What to Know Before Buying a Victorian-Era Home

Hand-carved stone fireplaces, artisan-designed moldings, and astonishing architecture are some things a Victorian-era home can provide, but you can’t make this purchase without considering a few things. While there’s a lot to love about an investment of this magnitude, things have to be done. Failure to adequately plan and prepare can lead to headaches and disaster.

Two Inspections

People generally get a home inspection while in escrow. This usually provides some peace of mind. Most likely, the inspector is going to catch most issues. The problem is that you’re not purchasing a modern home. Inspectors are human beings and can make mistakes. With this in mind, you should have two inspections done on the property. If the home inspector misses something, the issue could be more costly with an older home. The second inspector may catch problems missed by the first one. This information will come in handy as you may decide to cancel the contract for severe issues.

Updated Water System

A Victorian-era home has a lot of charm. There’s no denying that, but it also comes with problems modern homes won’t face. A house this old is bound to have issues, like shifting pipes. This happens after many years, and it could restrict water flow. No matter how beautiful your Victorian-era home looks, inadequate water flow is going to lead to issues. This isn’t the only issue you might face with centuries-old plumbing. A reverse osmosis filter system is recommended for older homes connected to outdated infrastructure. These systems work to soften the water supply, make tap water palatable, and extend the lifespan of appliances that use water, like laundry machines and dishwashers.

Addressing the Paint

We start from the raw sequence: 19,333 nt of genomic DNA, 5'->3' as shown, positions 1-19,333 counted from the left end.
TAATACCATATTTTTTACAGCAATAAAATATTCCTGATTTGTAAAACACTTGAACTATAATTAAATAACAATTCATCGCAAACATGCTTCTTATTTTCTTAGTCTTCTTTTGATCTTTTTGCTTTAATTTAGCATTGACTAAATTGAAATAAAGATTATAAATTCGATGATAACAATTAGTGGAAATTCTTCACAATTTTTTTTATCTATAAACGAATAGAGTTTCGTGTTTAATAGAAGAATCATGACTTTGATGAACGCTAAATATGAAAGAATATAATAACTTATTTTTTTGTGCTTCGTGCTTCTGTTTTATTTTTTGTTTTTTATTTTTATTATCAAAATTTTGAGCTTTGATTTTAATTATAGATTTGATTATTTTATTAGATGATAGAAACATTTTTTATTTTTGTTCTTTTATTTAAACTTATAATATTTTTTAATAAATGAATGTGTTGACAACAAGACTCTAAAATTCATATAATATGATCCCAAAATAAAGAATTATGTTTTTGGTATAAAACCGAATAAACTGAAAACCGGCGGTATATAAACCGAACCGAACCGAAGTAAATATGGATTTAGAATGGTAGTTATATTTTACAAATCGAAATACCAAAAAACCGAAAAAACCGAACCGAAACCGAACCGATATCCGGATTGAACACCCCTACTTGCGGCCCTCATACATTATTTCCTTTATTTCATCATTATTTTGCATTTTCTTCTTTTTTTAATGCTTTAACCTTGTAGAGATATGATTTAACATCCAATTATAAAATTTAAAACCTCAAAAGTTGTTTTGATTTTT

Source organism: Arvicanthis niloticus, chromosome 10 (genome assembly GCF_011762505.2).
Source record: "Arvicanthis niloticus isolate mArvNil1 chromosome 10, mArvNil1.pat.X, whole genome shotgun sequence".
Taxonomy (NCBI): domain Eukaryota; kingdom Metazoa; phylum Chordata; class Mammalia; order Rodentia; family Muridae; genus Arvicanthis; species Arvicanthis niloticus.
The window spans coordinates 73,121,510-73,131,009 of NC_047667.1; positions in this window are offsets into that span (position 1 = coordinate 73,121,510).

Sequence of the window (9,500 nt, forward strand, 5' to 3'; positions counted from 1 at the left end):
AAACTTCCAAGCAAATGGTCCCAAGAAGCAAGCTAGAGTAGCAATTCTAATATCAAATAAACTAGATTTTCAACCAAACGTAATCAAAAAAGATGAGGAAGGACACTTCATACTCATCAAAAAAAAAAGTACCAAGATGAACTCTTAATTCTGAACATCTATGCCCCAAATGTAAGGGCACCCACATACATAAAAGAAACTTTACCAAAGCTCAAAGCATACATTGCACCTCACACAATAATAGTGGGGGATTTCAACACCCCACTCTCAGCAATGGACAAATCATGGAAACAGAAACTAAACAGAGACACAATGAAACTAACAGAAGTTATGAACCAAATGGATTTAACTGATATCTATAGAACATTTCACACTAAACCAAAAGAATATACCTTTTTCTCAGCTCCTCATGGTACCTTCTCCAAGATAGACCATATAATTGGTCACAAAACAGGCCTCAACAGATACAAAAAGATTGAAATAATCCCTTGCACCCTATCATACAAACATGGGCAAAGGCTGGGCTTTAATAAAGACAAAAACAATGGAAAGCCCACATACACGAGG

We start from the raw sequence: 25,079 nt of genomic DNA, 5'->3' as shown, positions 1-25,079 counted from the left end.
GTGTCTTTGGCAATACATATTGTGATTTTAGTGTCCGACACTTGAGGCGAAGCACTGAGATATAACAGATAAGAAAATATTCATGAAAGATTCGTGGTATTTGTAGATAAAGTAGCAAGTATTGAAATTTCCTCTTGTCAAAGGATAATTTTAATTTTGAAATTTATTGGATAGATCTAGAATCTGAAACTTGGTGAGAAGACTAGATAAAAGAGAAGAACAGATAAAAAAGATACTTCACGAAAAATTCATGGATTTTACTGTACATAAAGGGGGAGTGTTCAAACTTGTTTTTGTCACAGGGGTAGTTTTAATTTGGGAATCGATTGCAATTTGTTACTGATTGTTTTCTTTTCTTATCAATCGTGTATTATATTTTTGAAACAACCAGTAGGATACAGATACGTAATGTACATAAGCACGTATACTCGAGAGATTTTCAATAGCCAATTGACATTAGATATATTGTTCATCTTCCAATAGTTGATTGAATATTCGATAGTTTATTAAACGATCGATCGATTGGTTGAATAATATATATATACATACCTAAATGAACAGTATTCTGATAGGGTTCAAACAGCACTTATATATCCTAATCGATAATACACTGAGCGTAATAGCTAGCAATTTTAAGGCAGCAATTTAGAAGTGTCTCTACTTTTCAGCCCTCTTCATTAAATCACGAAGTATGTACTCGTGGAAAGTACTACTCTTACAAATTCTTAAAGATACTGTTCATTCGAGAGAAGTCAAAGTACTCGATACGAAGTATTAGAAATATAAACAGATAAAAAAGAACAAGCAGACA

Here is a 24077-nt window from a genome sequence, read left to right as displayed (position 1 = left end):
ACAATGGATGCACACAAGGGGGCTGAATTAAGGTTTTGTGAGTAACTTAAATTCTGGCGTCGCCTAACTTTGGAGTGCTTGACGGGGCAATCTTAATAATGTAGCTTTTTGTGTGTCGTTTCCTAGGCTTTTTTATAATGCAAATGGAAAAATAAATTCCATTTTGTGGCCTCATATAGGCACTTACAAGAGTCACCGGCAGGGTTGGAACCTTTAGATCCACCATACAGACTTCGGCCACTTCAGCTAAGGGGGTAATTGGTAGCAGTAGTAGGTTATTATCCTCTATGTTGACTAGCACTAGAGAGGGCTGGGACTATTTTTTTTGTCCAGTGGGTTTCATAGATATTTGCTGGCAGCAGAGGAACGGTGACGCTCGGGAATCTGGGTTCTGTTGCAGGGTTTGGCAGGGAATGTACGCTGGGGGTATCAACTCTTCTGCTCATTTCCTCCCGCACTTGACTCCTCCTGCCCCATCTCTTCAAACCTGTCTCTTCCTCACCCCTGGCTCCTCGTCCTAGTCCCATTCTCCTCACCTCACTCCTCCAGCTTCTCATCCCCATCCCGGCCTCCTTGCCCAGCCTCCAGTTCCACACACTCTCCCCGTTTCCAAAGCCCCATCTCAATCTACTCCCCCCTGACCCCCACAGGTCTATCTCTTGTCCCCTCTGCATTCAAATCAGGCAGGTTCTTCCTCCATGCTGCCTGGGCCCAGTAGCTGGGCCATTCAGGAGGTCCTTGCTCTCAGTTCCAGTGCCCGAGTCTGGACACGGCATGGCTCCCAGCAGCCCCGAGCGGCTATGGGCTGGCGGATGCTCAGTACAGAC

Most older homes, including beautiful Victorian-era houses, have lead-based paint. This is a problem, especially if you find chipped or damaged paint. Some of these homes might have been updated by previous owners who attempted to modernize, but if you’re purchasing a home that hasn’t been modernized in any way, it’s essential to consider the paint. You’ll need to hire professionals that can handle the job and repaint the house using safe paint options. This isn’t going to be an easy job because it’s a detailed job, so you must be patient. It’s not something you should ignore.

Insulate Quickly

Victorian-era homes weren’t insulated too well. Some were insulated with discarded newspaper, hay, and shredded textile. The insulation these materials provided wasn’t enough at the time, and it certainly isn’t sufficient today. Sure, a sound AC system can make a difference, but the amount of power needed to keep everyone in the home comfortable is going to be immense. This isn’t only unwise; it will also force you to have a bigger carbon footprint. It’s essential to have the insulation inspected to ensure everything is okay and in good condition. If this is not the case, you’re going to have to install proper insulating materials.

Addressing Mold

A problem that some of these homes can have is mold. After so many years, one minor water leak can lead to a significant mold issue after a while. What’s worse is that mold isn’t always visible. This won’t matter, though. The health issues associated with mold will still be there. Mold remediation is the only solution. This process used to take a long time, and it required some major work. Sometimes, they had to destroy parts of the house. The good thing is that technology has gotten a lot better, and you can use something like heat treatment to eliminate mold within the walls of your new home. This is an excellent way to guarantee mold is not in your home.

These are just some things you must know about buying a beautiful home like this. Use this information to prepare for this purchase, and you’ll feel great when the house is finally restored to its formal glory.